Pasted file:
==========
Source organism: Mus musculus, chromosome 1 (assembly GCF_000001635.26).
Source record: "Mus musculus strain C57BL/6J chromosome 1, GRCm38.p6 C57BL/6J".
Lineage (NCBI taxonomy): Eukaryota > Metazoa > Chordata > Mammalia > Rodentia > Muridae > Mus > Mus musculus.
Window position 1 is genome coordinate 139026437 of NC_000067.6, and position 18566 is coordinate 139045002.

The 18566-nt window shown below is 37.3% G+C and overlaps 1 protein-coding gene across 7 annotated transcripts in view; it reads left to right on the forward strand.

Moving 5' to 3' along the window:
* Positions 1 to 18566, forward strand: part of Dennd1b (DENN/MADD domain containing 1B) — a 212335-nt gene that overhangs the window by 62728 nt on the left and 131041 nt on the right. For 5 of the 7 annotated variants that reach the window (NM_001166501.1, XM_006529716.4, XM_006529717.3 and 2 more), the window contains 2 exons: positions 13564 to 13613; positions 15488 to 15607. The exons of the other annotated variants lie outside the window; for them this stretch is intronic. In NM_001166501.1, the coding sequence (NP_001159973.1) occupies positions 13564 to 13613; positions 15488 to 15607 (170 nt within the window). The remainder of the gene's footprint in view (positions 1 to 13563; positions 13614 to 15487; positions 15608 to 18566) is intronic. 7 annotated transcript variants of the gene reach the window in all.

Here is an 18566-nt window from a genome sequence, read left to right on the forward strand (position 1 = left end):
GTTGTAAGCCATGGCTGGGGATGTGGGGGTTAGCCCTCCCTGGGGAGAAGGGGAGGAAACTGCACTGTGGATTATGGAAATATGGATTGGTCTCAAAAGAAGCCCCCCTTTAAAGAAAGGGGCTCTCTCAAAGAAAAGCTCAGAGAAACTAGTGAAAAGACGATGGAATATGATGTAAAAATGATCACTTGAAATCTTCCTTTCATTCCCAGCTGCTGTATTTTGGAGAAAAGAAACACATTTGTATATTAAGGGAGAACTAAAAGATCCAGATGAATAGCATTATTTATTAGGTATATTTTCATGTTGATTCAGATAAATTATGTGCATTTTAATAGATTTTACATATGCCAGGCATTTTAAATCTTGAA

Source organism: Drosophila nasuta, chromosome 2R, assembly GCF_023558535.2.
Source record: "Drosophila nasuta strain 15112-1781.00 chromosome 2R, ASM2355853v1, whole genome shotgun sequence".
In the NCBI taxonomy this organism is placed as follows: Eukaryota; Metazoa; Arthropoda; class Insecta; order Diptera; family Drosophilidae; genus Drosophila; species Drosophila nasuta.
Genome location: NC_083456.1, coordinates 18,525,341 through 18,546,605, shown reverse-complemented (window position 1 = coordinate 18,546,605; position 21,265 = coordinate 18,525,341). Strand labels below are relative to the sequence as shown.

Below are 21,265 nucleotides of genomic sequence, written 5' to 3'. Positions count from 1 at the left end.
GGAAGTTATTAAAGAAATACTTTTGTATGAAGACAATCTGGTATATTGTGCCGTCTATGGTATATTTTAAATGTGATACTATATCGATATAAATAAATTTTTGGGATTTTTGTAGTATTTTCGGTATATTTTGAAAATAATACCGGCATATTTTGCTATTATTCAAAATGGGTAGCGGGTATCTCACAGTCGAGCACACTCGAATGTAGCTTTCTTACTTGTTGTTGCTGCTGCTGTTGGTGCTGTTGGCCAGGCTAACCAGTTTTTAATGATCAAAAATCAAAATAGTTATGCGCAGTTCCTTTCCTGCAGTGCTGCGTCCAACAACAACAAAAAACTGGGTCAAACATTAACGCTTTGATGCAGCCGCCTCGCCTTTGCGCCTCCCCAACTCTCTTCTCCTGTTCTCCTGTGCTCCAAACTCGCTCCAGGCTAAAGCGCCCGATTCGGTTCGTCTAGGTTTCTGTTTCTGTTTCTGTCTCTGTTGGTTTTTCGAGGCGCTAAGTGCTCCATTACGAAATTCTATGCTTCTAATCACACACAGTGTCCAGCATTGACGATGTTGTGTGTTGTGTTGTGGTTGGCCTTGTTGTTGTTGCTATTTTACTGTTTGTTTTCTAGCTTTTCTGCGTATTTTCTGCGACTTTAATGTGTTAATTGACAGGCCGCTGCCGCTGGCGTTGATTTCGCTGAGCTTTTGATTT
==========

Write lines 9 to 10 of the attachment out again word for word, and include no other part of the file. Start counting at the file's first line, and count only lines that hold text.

GTTGTAAGCCATGGCTGGGGATGTGGGGGTTAGCCCTCCCTGGGGAGAAGGGGAGGAAACTGCACTGTGGATTATGGAAATATGGATTGGTCTCAAAAGAAGCCCCCCTTTAAAGAAAGGGGCTCTCTCAAAGAAAAGCTCAGAGAAACTAGTGAAAAGACGATGGAATATGATGTAAAAATGATCACTTGAAATCTTCCTTTCATTCCCAGCTGCTGTATTTTGGAGAAAAGAAACACATTTGTATATTAAGGGAGAACTAAAAGATCCAGATGAATAGCATTATTTATTAGGTATATTTTCATGTTGATTCAGATAAATTATGTGCATTTTAATAGATTTTACATATGCCAGGCATTTTAAATCTTGAA

Source organism: Drosophila nasuta, chromosome 2R, assembly GCF_023558535.2.